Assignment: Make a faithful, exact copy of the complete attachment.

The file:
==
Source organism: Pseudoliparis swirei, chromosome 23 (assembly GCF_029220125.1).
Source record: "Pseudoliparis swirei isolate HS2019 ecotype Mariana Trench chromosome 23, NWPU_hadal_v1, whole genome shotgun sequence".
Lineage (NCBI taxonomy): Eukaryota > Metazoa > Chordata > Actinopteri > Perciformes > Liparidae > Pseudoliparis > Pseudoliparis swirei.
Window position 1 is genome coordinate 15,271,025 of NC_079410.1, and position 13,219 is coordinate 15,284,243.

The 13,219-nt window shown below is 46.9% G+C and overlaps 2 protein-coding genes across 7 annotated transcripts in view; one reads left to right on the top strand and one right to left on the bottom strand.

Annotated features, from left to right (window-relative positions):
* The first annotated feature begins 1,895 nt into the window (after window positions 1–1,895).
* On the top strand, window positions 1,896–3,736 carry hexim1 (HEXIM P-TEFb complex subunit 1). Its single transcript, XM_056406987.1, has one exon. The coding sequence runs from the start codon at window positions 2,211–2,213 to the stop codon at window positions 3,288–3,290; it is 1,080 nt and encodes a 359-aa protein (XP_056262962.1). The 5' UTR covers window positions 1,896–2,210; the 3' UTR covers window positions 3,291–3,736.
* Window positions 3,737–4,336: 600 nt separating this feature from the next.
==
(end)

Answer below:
Source organism: Pseudoliparis swirei, chromosome 23 (assembly GCF_029220125.1).
Source record: "Pseudoliparis swirei isolate HS2019 ecotype Mariana Trench chromosome 23, NWPU_hadal_v1, whole genome shotgun sequence".
Lineage (NCBI taxonomy): Eukaryota > Metazoa > Chordata > Actinopteri > Perciformes > Liparidae > Pseudoliparis > Pseudoliparis swirei.
Window position 1 is genome coordinate 15,271,025 of NC_079410.1, and position 13,219 is coordinate 15,284,243.

The 13,219-nt window shown below is 46.9% G+C and overlaps 2 protein-coding genes across 7 annotated transcripts in view; one reads left to right on the top strand and one right to left on the bottom strand.

Annotated features, from left to right (window-relative positions):
* The first annotated feature begins 1,895 nt into the window (after window positions 1–1,895).
* On the top strand, window positions 1,896–3,736 carry hexim1 (HEXIM P-TEFb complex subunit 1). Its single transcript, XM_056406987.1, has one exon. The coding sequence runs from the start codon at window positions 2,211–2,213 to the stop codon at window positions 3,288–3,290; it is 1,080 nt and encodes a 359-aa protein (XP_056262962.1). The 5' UTR covers window positions 1,896–2,210; the 3' UTR covers window positions 3,291–3,736.
* Window positions 3,737–4,336: 600 nt separating this feature from the next.